The collapse of the Berlin Wall in 1989 was the most symbolic event in the ending of the “Cold War” between East and West. But the emergence of the Trabant, spluttering its way into a bright new Europe, was the automotive equivalent.
- YEAR REVEALED 1958
- PLACE OF ORIGIN Zwickau, former East Germany
- HISTORICAL STATUS production car
- ENGINE two-cylinder, 31–36ci (500–595cc)
- MAXIMUM POWER 25bhp
- LAYOUT front-mounted engine driving the front wheels
- BODYWORK two-door, four-seater sedan, estate, and open utility
- TOP SPEED 62mph (100kph)
- NUMBER BUILT 3,096,000
West German motorists were horrified at its highly polluting, two-stroke 600cc (37ci) engine, basic safety systems, and body panels made from rubbish-resin-strengthened wood pulp and cotton. But that is what East German drivers had cheerfully endured since 1958, when the first “Trabbi” went on sale as the only small car for the country’s citizens.
Weirdly, for a car known successively as the Trabant (for “Traveler”) P50, P60, and P601, the hood badge was a prominent “S”. It was a legacy of the East German government’s motor industry nationalization policy. After the eastern territory was annexed in 1945, the former Audi and Horch factories found themselves locked behind the “Iron Curtain,” and in 1958 they were merged to form VEB Sachsenring Automobilwerke.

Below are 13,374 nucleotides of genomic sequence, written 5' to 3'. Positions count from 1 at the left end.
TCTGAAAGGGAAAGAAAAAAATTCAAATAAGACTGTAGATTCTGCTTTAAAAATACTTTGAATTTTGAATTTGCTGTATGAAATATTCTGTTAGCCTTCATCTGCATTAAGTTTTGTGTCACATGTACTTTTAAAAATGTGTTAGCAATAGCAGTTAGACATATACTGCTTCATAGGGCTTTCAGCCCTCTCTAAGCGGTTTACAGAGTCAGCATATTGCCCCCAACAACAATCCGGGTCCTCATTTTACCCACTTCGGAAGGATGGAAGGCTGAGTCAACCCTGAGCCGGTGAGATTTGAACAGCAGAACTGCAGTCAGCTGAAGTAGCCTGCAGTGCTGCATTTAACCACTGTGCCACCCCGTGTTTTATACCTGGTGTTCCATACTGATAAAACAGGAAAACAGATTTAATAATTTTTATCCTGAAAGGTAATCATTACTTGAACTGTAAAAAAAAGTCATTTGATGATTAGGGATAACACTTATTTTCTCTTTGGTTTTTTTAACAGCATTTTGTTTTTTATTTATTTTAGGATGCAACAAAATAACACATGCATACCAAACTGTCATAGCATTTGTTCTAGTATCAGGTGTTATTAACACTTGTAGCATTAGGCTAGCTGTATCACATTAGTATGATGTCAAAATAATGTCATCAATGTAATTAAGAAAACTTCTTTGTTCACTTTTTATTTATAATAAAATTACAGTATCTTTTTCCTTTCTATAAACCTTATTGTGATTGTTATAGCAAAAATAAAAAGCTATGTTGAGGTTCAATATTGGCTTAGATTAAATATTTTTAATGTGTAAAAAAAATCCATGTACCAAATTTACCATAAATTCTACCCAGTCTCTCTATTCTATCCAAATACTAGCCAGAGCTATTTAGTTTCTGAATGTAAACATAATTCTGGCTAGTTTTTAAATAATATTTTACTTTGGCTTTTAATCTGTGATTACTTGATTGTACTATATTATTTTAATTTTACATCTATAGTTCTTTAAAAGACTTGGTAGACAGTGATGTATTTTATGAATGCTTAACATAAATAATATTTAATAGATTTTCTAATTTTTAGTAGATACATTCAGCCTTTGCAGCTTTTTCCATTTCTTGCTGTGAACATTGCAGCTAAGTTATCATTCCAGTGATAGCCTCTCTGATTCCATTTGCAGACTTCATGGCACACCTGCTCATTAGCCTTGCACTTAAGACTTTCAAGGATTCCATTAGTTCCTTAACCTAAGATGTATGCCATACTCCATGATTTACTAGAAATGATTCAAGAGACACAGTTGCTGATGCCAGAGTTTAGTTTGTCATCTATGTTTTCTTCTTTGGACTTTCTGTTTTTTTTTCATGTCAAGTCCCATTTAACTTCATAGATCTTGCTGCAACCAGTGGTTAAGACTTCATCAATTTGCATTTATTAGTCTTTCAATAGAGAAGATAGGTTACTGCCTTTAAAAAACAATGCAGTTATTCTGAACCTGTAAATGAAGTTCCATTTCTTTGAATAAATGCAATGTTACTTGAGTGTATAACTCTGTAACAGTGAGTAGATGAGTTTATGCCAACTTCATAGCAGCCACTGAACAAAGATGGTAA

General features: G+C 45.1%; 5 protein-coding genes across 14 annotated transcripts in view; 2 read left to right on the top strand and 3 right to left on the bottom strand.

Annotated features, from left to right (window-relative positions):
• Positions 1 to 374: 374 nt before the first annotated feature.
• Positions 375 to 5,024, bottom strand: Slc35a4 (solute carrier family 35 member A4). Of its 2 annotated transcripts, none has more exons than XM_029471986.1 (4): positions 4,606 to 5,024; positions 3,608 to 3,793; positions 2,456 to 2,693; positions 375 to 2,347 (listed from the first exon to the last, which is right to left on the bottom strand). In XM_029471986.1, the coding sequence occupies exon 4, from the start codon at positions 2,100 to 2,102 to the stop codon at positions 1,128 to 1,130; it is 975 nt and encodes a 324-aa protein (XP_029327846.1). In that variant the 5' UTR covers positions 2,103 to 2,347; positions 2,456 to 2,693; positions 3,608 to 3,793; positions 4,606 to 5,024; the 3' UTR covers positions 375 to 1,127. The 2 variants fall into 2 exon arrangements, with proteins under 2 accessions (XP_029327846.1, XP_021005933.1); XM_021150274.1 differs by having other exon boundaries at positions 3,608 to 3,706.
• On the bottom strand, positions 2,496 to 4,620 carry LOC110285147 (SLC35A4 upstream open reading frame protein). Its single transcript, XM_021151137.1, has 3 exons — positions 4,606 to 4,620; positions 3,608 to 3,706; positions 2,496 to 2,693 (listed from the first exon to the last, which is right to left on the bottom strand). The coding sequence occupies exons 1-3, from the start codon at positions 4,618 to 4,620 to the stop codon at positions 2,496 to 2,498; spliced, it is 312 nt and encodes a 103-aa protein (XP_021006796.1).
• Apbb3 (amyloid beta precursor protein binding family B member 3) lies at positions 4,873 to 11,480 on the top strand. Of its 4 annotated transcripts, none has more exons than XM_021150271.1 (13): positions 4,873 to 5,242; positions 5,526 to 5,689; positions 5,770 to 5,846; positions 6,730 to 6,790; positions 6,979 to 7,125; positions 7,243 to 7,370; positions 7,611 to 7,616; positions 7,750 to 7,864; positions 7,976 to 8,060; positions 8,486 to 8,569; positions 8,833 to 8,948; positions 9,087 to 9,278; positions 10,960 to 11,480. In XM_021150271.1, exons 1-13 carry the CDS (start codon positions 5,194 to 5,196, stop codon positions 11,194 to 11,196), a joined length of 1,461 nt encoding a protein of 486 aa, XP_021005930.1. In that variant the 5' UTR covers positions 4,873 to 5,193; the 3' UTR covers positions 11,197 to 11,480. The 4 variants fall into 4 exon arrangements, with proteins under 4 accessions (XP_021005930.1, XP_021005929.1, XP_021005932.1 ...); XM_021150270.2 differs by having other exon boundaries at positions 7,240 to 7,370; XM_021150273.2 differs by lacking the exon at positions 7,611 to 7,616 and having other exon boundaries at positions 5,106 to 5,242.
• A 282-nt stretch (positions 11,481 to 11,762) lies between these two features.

Sachsenring was the name of a nearby racing circuit, hence the “S” on the Trabant. Little changed on the Trabant during its 33 years: a station wagon came in 1960; a bigger engine in 1963; a further power hike in 1969 to 26bhp; and coil spring suspension to replace its antediluvian swing axles in 1988. After German reunification in 1990, a modern VW Polo engine and front disc brakes were added. Production ended in 1991, but few former East Germans were sad to see it smoking off into the sunset.